As a parent all we want to do is to love our children, see them happy and be there for them when they need us. I do believe that EMT thought she was giving me a gift. Telling me how much my son loved me and wanted me near but honestly it did just the opposite. I was crushed – crushed to know that my son needed me and in his most desperate moment I wasn’t there for him. I tried to move on from that thought but it just permeated everything I did. I had failed him. And where on earth was God in this??

Several years passed in a blur. I was functioning – even happy sometimes. I looked for messages – a temporary lifting of the veil – and I got some! I knew in my heart my son was okay, he was with God, he was happy but that one stone in my heart – would rear its head each time I thought I might be turning a corner. A good friend had suggested a Sozo session with a representative from Bethel Church in California. I resisted. First, I knew it would be a big crying session (which is exhausting and soul ripping) and second I thought there was no help for me. The past could not be changed. However, after much prodding and encouraging I finally agreed. The date was set.

It is so interesting that someone who knew nothing about me, my issue, the stone sitting in my heart could seem to guide me so effortlessly through the maze of my deepest hurt. We began just talking about my faith. Was I a believer? How did I “see” my savior? God? Father? Holy Spirit? Jesus? We then began to talk about my son. Who he was, who the other players in this tragedy were? Just speaking their names made me anxious. Eventually we got to the crux of the issue. She asked me to tell her about that day. Where was I? Where was he? What happened? It was tortuous. I had packed up those bags so tight with so many things, unpacking them was frightening. If I unpacked too much, I might never get it all back in the bags! What would I do then?? But with eyes closed I made myself, with her direction, go there. Go to the place where my son was shot and killed. I was reliving that devastation – the VERY LAST thing I wanted to do EVER! Then after I had all the people in place she paused and asked me – where was Jesus? Was he there? And oh my God! He was! I saw him standing on the street while my sweet boy was shot. She asked, “What is Jesus doing?” He was crying! Tears were streaming down his face. I continued as prompted to go on with my the vision. As they loaded up my son into the ambulance, Jesus went in also. When I heard my son ask for me, Jesus was there holding his hand. He said, “I am here.” A stone lifted from my heart.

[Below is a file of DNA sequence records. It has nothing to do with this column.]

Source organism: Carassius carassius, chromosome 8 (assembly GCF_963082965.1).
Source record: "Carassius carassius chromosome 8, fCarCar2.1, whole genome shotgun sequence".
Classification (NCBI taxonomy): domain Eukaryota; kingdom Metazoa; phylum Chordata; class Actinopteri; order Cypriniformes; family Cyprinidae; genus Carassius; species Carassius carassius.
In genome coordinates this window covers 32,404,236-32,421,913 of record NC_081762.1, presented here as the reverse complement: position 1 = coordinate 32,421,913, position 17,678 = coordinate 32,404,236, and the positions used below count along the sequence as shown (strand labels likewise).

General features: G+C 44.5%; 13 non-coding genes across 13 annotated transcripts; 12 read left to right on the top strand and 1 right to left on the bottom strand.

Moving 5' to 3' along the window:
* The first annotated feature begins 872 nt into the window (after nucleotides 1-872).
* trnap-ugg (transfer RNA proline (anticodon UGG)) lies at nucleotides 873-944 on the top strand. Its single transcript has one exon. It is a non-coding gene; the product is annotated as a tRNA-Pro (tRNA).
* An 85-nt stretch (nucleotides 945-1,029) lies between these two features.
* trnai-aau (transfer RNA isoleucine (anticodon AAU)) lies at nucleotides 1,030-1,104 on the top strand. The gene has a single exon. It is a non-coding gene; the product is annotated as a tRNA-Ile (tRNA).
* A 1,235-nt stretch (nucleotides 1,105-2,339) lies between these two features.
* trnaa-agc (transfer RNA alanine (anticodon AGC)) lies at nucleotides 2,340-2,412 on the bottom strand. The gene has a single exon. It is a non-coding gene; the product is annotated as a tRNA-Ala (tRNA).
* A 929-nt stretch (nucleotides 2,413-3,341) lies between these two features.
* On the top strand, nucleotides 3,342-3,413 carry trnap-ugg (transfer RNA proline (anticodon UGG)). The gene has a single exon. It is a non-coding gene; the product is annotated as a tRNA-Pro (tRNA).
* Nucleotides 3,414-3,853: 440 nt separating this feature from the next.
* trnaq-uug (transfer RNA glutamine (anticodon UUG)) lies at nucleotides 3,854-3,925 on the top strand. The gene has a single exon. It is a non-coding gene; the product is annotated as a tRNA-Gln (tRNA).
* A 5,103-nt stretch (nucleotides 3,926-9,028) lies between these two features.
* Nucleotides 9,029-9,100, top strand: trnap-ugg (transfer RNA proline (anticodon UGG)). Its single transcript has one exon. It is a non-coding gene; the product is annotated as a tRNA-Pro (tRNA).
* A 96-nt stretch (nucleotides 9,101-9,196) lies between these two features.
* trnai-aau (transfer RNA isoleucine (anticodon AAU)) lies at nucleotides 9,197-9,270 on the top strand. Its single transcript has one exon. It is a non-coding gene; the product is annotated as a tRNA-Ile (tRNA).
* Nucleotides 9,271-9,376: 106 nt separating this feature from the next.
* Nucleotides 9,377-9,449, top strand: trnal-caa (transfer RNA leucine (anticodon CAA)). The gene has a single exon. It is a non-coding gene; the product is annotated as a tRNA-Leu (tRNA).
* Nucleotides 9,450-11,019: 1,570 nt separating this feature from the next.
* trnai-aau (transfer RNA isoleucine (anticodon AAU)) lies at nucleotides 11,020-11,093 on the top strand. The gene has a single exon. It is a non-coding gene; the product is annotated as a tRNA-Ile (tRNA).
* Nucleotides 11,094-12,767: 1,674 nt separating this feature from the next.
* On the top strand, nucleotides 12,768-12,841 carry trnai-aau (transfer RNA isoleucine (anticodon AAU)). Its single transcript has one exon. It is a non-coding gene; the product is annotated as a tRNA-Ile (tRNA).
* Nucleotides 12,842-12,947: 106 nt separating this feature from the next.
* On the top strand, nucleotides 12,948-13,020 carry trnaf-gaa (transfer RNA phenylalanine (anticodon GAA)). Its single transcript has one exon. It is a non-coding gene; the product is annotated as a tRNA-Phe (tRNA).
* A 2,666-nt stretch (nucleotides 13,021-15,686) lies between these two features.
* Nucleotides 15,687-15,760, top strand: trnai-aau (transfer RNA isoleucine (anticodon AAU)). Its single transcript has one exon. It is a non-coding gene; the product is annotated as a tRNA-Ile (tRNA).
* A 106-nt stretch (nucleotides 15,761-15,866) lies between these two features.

I know many people think God has a plan for everything and everyone. Perhaps that is true. I must be honest; it is ambitious to see his plan in my tragedy. I do know he loves us and since the fall of man we all must choose our paths and luckily, we have him as our support. If we believe in God, we also must believe in evil. Decisions are made. Paths are taken. Maybe not the path God had planned for us but again – free choice is our burden. God may give us messages we cannot hear or refuse to hear. Other people are in play with their choices. Evil is present. I believe what God can do for us is to guide us and be there when things don’t go as he has planned. God is there to celebrate our joys with us and there to comfort us in our pain.

The human condition is to want answers but not having all the answers has not been a “game over” for me. Not getting what you pray for does not mean God does not love us. Do not be dissuaded from belief because of tragedy. Life, the good and the bad, comes at us and we must meet it armored with God’s love. Uncertainty and tragedy are our millstones but there is joy in being broken and coming back to love and hope. Let God help us carry the burden. God has left the task of life up to us. We choose how we meet it. And in whom we put our trust.